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March 16, 2012 | by  | in Arts Theatre |
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Review – A Play About Love

Designed, written, and performed by Hannah Banks, Kate Clarkin, Uther Dean, William O’Neil, and Paul Waggot.

BATS, 6th March, 8pm

I don’t want a new paragraph. I want to turn a full-stop into a comma.”

A Play about Love has at its heart one relationship between a girl who makes snow globes and a stationer who jots brief snippets – including text messages – on post-it notes. These activities are the characters’ ways of coping with the world’s madness; the globes and notes, in a very physical sense, distill and capture moments that document two journeys through life. Such codifications allow the characters to examine the detritus of their relationship and attempt a resolution. Yet the question remains: why would we want to rekindle a relationship typified by struggle to get the other person to declare their love?

Uther Dean began the production with a series of epigraphs: a quote from Joyce (“love loves to love love”), a rather sad thing to be told (“I love you more when we are far apart”), something William wrote when devising the play, and finally the opening monologue from Love Actually. And Dean’s delivery of the latter was impeccable with such a touching sweetness and the vaguest hint of menace. Even though the monologue is widely known, Dean avoided banality. In short: these epilogues succeeded in adding the desired “intellectual content” to the production whilst also setting the scene well for what was to follow.

Although A Play about Love represented the relationship’s progress semi-linearly, there was no such unity in the way the actors portrayed the characters. Each actor took on one of the two partners in the relationship at various times throughout the play but the audience was reminded that one of them was “still me”, i.e. Dean; there was no fixed characterisation but a fluid, context-sensitive approach that leant a species of universality to the relationship whilst retaining its specificity. The programme states the production “started out as facts but ended up as fiction.” We are left wondering whether these facts were a recently ended relationship of Dean’s. This perspective provides depth to the final monologue,delivered by Dean, where the stationer expresses his desire to restart the relationship.

The audience takes the role of “you” – the girl who makes snow globes – at various points. We play our role through cleverly subtle direct address. For instance, two actors simultaneously play the stationer and tell us about the first time they said they loved us. Our response was…nothing; as an audience we sat dumbly staring into the face(s) of the person who expresses their love for us and cannot reciprocate. Just like that time your partner won’t approve your facebook relationship status change, you are left wondering whether they truly do love you.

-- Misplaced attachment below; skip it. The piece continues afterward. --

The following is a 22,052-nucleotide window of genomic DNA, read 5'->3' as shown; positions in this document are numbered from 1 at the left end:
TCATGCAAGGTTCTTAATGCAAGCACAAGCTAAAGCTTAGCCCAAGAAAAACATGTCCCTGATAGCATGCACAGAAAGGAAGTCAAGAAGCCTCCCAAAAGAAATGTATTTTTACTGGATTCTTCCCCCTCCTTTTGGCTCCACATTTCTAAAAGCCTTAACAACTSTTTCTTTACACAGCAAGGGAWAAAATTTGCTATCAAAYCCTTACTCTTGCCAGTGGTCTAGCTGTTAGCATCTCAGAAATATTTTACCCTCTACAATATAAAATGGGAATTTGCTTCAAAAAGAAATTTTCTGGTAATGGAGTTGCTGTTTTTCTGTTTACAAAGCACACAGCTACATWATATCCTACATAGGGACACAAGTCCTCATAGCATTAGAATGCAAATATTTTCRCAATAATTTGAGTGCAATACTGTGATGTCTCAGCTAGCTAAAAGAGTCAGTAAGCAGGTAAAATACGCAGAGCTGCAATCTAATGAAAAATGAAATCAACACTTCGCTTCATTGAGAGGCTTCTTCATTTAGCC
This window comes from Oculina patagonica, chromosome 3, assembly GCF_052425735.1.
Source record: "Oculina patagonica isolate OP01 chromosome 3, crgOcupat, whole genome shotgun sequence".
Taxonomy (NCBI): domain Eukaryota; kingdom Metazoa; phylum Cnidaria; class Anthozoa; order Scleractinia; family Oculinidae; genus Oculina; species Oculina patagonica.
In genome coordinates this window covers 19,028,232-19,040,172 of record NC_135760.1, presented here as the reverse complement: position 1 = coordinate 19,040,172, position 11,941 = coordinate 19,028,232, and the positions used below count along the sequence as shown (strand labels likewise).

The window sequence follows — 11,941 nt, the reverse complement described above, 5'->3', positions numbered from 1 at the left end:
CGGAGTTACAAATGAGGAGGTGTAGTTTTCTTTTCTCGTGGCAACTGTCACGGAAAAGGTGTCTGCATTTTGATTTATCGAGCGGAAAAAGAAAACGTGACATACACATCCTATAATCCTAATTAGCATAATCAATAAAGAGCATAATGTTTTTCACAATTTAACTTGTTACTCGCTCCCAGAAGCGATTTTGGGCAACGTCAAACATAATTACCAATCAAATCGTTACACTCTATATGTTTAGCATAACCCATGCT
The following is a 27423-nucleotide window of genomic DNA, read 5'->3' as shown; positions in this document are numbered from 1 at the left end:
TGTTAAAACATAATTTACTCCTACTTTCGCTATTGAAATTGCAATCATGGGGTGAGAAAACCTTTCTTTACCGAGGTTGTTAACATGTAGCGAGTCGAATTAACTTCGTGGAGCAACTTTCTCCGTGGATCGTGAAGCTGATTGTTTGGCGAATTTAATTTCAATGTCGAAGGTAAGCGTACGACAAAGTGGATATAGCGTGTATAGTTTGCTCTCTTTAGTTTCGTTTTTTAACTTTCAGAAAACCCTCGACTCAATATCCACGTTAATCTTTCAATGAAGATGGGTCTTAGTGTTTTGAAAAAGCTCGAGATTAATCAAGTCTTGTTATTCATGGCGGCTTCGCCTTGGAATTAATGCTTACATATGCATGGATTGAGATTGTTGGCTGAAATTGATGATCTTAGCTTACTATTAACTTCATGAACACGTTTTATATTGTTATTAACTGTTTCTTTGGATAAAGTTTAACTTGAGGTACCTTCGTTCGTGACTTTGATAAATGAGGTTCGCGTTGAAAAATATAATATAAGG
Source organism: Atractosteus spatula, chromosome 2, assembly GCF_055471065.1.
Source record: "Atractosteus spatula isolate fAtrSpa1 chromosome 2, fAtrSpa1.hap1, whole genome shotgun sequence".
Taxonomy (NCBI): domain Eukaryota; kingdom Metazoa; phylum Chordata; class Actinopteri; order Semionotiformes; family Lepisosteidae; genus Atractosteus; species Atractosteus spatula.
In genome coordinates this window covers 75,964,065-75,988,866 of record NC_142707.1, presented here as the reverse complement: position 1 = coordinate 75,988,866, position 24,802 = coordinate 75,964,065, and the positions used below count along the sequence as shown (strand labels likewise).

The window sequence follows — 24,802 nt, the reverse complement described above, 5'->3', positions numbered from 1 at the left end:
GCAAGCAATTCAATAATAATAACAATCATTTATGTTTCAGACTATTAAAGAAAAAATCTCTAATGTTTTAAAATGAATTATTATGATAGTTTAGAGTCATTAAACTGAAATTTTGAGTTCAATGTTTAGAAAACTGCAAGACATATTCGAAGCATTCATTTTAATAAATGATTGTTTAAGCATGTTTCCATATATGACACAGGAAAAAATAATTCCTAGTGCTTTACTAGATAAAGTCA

Having multiple actors play the same character worked incredibly well for this production since it allowed different actors to portray different aspects of the main characters. Paul Waggot, for example, embodied the high-energy, physical, and slightly paranoid aspects. Having him literally wrestle with William O’Neil (playing “you”) to manipulate an “I love you” out of him illustrated the combative elements of love. In a world where multiple actors play the same person, external signifiers of gender become irrelevant and our actions are not predetermined by some received action code. Hannah Banks, however, brought a more sober, more open aspect to both characters; when Banks took part in the relationship there was a feeling of deeper connection.

Like the subject matter, A Play about Love is not perfect. At points the intellectual discussion of love descends into banal didacticism; discussions of emotions made in intellectual terms often fail. Yet, what A Play about Love does so well is present love in emotional language. And we return to the vital question: why would we want to rekindle a relationship that is not all bouncy bunnies and cute kitties? This is a question that the play, rightly, does not answer. We are left to meditate on whether it is because, perhaps, love over-rides our better judgment; the object of our affections is esteemed above all else principally because it is the object of our affections. Or, as A Play about Love has it, love is not about thinking, it is about experiencing. Even if the experiences are not universally positive, the point is that humans still crave experiences. There is more to love than just pleasure.

A Play about Love runs from 6th -10th and 13th – 17th March at 8pm. Tickets cost $18/$13

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